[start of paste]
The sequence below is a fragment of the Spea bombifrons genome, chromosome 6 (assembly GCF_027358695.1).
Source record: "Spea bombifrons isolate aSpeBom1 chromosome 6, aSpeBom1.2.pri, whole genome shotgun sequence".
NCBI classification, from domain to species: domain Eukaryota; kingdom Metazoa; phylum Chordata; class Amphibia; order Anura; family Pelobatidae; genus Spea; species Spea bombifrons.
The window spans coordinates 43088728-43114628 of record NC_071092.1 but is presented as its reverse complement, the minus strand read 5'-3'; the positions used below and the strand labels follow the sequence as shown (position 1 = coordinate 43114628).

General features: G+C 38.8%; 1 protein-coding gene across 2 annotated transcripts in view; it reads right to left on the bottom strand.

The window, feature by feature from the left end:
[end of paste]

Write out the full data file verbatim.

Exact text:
The sequence below is a fragment of the Spea bombifrons genome, chromosome 6 (assembly GCF_027358695.1).
Source record: "Spea bombifrons isolate aSpeBom1 chromosome 6, aSpeBom1.2.pri, whole genome shotgun sequence".
NCBI classification, from domain to species: domain Eukaryota; kingdom Metazoa; phylum Chordata; class Amphibia; order Anura; family Pelobatidae; genus Spea; species Spea bombifrons.
The window spans coordinates 43088728-43114628 of record NC_071092.1 but is presented as its reverse complement, the minus strand read 5'-3'; the positions used below and the strand labels follow the sequence as shown (position 1 = coordinate 43114628).

General features: G+C 38.8%; 1 protein-coding gene across 2 annotated transcripts in view; it reads right to left on the bottom strand.

The window, feature by feature from the left end: